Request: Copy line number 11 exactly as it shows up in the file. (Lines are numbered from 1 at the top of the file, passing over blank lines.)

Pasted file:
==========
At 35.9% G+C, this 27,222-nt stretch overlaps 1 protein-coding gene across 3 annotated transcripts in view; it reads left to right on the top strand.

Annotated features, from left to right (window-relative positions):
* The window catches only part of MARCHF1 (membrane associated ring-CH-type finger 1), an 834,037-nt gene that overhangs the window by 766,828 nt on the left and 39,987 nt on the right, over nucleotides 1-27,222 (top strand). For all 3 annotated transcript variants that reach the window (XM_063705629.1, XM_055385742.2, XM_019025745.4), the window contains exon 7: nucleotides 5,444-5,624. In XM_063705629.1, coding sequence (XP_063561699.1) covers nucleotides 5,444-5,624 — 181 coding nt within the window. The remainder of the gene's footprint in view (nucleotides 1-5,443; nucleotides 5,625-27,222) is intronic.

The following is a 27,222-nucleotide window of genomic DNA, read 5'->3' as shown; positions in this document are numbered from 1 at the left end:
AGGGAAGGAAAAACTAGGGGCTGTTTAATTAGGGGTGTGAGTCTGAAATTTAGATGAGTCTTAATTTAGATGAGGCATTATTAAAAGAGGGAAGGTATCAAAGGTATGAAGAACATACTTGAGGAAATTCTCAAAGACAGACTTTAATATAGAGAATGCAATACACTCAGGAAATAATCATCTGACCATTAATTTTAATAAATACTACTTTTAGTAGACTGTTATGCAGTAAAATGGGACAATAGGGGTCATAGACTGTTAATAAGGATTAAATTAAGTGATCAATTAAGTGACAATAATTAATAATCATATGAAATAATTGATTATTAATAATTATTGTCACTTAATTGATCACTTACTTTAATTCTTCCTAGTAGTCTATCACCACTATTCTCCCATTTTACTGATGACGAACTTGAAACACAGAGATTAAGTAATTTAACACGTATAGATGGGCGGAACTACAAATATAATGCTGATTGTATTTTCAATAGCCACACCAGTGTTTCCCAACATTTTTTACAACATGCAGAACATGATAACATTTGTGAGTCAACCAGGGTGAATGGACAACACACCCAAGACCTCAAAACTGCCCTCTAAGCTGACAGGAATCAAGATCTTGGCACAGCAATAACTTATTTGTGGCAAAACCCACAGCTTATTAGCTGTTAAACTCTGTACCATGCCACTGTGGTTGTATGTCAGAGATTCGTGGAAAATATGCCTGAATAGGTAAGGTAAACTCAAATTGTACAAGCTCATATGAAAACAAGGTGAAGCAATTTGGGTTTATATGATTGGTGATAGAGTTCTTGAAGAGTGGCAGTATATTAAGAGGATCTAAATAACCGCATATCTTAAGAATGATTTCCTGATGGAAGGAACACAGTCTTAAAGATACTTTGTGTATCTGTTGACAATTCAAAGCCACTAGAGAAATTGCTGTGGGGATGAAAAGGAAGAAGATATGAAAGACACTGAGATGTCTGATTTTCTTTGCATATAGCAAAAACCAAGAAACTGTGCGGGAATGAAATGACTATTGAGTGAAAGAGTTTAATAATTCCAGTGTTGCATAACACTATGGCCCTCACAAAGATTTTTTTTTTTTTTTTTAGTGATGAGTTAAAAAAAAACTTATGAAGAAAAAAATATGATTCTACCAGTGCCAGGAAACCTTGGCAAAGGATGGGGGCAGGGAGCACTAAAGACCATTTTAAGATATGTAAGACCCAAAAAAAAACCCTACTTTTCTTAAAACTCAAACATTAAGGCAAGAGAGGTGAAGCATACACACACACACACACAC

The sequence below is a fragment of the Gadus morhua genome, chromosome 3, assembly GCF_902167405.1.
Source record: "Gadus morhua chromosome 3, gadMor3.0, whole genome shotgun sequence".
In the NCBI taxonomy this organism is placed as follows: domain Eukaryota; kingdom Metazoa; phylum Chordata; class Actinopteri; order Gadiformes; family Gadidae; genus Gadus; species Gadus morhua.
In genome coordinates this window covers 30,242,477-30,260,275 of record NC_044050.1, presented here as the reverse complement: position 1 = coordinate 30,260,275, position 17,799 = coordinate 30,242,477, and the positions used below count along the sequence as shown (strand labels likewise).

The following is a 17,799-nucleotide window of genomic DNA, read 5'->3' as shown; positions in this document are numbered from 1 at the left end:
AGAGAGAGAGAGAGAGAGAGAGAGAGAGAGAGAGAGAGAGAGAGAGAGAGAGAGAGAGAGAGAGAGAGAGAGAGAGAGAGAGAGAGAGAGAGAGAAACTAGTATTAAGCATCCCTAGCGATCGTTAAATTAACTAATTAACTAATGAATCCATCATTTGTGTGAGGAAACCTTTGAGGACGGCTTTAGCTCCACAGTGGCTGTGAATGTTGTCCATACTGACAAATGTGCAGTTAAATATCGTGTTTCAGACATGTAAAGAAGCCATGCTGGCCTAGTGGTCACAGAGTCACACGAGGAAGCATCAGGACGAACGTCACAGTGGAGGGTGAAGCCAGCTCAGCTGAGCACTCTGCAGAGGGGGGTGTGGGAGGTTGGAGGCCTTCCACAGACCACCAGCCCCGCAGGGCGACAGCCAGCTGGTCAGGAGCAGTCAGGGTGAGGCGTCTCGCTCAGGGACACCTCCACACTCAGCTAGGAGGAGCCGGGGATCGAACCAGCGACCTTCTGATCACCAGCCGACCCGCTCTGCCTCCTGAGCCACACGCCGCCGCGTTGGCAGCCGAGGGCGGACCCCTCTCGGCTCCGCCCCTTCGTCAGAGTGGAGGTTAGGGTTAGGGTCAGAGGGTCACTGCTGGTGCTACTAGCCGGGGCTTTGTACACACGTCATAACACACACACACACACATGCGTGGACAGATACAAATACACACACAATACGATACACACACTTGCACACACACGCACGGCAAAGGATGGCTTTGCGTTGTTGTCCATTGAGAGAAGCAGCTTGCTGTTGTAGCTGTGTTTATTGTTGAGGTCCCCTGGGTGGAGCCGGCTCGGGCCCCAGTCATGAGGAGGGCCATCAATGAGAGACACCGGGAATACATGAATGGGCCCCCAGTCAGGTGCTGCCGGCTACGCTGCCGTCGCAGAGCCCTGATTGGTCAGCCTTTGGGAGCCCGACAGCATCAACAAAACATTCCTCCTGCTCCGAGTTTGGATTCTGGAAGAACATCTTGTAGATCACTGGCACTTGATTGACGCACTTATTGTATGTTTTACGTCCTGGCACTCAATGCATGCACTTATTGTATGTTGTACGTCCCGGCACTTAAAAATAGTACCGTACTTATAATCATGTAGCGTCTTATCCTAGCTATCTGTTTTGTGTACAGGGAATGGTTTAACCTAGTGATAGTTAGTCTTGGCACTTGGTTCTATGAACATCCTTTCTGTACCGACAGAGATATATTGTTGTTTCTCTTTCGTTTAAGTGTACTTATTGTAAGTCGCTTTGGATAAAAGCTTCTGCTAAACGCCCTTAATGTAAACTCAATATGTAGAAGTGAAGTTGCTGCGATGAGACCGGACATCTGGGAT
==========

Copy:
AGAGAGAGAGAGAGAGAGAGAGAGAGAGAGAGAGAGAGAGAGAGAGAGAGAGAGAGAGAGAGAGAGAGAGAGAGAGAGAGAGAGAGAGAGAGAGAAACTAGTATTAAGCATCCCTAGCGATCGTTAAATTAACTAATTAACTAATGAATCCATCATTTGTGTGAGGAAACCTTTGAGGACGGCTTTAGCTCCACAGTGGCTGTGAATGTTGTCCATACTGACAAATGTGCAGTTAAATATCGTGTTTCAGACATGTAAAGAAGCCATGCTGGCCTAGTGGTCACAGAGTCACACGAGGAAGCATCAGGACGAACGTCACAGTGGAGGGTGAAGCCAGCTCAGCTGAGCACTCTGCAGAGGGGGGTGTGGGAGGTTGGAGGCCTTCCACAGACCACCAGCCCCGCAGGGCGACAGCCAGCTGGTCAGGAGCAGTCAGGGTGAGGCGTCTCGCTCAGGGACACCTCCACACTCAGCTAGGAGGAGCCGGGGATCGAACCAGCGACCTTCTGATCACCAGCCGACCCGCTCTGCCTCCTGAGCCACACGCCGCCGCGTTGGCAGCCGAGGGCGGACCCCTCTCGGCTCCGCCCCTTCGTCAGAGTGGAGGTTAGGGTTAGGGTCAGAGGGTCACTGCTGGTGCTACTAGCCGGGGCTTTGTACACACGTCATAACACACACACACACACATGCGTGGACAGATACAAATACACACACAATACGATACACACACTTGCACACACACGCACGGCAAAGGATGGCTTTGCGTTGTTGTCCATTGAGAGAAGCAGCTTGCTGTTGTAGCTGTGTTTATTGTTGAGGTCCCCTGGGTGGAGCCGGCTCGGGCCCCAGTCATGAGGAGGGCCATCAATGAGAGACACCGGGAATACATGAATGGGCCCCCAGTCAGGTGCTGCCGGCTACGCTGCCGTCGCAGAGCCCTGATTGGTCAGCCTTTGGGAGCCCGACAGCATCAACAAAACATTCCTCCTGCTCCGAGTTTGGATTCTGGAAGAACATCTTGTAGATCACTGGCACTTGATTGACGCACTTATTGTATGTTTTACGTCCTGGCACTCAATGCATGCACTTATTGTATGTTGTACGTCCCGGCACTTAAAAATAGTACCGTACTTATAATCATGTAGCGTCTTATCCTAGCTATCTGTTTTGTGTACAGGGAATGGTTTAACCTAGTGATAGTTAGTCTTGGCACTTGGTTCTATGAACATCCTTTCTGTACCGACAGAGATATATTGTTGTTTCTCTTTCGTTTAAGTGTACTTATTGTAAGTCGCTTTGGATAAAAGCTTCTGCTAAACGCCCTTAATGTAAACTCAATATGTAGAAGTGAAGTTGCTGCGATGAGACCGGACATCTGGGAT